Former Independent News & Media chairman Leslie Buckley has brought an application seeking to have two inspectors withdrawn by the High Court from an investigation into an alleged data breach at the media group in 2014 and other matters.
Mr Buckley wants the court to have inspectors Sean Gillane and Richard Fleck recused from the inspection on grounds of alleged objective bias on their part in the probe to date. Alternatively, he wants orders revoking their appointment as inspectors.
Cian Ferriter SC, for the inspectors, told Mr Justice Garrett Simons on Monday the inspectors strongly refute the claims of objective bias. Noting there is no application to restrain the inspection continuing, he said the inspectors will continue their work.
Draft statements of fact have been circulated and the next stage of the probe is cross-examination of witnesses but the Covid-19 crisis has had some impact on the investigation, he added.
Mr Justice Simons, who observed Mr Buckley appeared to be inviting the court to carry out a “root and branch” examination of the inspectors’ work to date, adjourned the matter for further case management to late May
The inspectors were appointed by High Court president Mr Justice Peter Kelly in September 2018 on the application of the Office of the Director of Corporate Enforcement (ODCE).
Earlier on Monday, Mr Gillane presented their second interim report to the court for onward transfer to the ODCE before any decision is made by the court on applications for access to it. Shane Murphy SC, for INM, said it would be seeking access.
Mr Gillane said the inspectors will report to the court in the next law term concerning a timetable for further progressing the investigation.
The judge then dealt with an application by Seán Guerin SC, for Mr Buckley, to make directions aimed at progressing the recusal application against the inspectors.
Mr Guerin asked the judge to approve directions for exchange of legal documents which would have seen the matter returning before the court in two weeks time.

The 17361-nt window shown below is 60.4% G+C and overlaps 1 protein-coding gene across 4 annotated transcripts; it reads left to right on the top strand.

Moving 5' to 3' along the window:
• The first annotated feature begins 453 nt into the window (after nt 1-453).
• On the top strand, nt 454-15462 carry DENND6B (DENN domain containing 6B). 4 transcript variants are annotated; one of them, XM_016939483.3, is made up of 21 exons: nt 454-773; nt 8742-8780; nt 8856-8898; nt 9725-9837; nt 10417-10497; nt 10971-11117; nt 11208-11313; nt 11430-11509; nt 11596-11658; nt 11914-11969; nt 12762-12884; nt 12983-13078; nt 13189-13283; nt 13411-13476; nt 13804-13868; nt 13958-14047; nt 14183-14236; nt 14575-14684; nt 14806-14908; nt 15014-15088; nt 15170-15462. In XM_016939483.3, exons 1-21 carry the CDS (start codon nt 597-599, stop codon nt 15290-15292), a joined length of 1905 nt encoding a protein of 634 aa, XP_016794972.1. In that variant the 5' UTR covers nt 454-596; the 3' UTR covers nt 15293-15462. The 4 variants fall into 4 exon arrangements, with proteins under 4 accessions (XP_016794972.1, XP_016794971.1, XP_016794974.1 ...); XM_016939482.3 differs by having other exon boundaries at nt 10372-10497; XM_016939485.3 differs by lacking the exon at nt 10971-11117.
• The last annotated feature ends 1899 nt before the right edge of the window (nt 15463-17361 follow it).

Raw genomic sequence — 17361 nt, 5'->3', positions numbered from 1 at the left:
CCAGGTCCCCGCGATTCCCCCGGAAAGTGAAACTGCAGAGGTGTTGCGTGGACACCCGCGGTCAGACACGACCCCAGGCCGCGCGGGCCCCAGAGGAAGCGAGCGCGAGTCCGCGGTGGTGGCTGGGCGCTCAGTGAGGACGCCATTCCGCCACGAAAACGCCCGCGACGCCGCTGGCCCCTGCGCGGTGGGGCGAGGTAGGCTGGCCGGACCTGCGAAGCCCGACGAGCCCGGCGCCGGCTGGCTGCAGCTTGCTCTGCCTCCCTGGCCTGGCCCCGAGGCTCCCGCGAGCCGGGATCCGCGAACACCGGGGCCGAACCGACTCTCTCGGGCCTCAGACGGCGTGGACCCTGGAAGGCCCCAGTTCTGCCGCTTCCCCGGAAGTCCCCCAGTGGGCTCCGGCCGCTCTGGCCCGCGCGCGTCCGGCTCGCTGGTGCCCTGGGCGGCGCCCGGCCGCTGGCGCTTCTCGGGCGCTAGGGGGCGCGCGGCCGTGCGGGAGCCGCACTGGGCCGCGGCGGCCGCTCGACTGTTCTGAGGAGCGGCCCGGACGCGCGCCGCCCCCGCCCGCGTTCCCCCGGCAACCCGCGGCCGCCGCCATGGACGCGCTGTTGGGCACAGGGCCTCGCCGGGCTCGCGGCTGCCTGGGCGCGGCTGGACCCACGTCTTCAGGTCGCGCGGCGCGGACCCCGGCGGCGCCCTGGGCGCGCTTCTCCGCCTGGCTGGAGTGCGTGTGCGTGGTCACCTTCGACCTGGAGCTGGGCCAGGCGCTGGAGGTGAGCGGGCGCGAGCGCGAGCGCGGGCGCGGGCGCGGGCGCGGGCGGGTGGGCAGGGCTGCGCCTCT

The judge agreed to make INM and the ODCE notice parties to Mr Buckley’s application, but, for reasons including the impact of the Covid-19 crisis on court hearings, he refused to approve the directions proposed by Mr Guerin and instead approved alternative directions which will see the matter returned for further management in late May.
The judge said the courts are in an “extraordinary situation” and there was “no reality” to the matter getting on this law term unless the Covid-19 restrictions are lifted. The documents appeared to run to some 1000 pages and the matter was not suitable for a motion or remote hearing, he said.
Mr Guerin said his side wanted to advance the matter due to concern it could hold up the inspection process itself and the notice parties would already have seen most of the documents provided.
Mr Feriter, instructed by Barry O’Donoghue of Ferry’s Solicitors, for the inspectors, said very grave allegations were being made, the inspectors strongly refute any claim of objective bias and the application was “fundamentally misconceived”.
It was proper, as proposed by Mr Guerin, various witnesses in the inspection be notified of this application so they could consider whether they wished to participate, he said.
The inspectors have real concerns to maintain confidentiality of the inspection process and did not wish to have witnesses see the inspectors’ replying affidavit in this matter but had no objection to INM and the ODCE doing so as notice parties.
Neil Steen SC, for the ODCE, said his side wanted to see the court papers before deciding whether it was necessary to be involved in this application.
The inspectors were appointed following the ODCE’s year long investigation into matters raised in protected disclosures made in 2016 and 2017 by former INM chief executive Robert Pitt and former INM chief financial officer Mr Preston.
Arising from that investigation, the ODCE raised concerns about issues including an alleged data breach at INM in 2014. That involved data being exported from the jurisdiction and interrogated by third parties in what Mr Buckley, who stepped down as INM chairman in March 2018, has said was a cost-cutting exercise called Operation Quantum.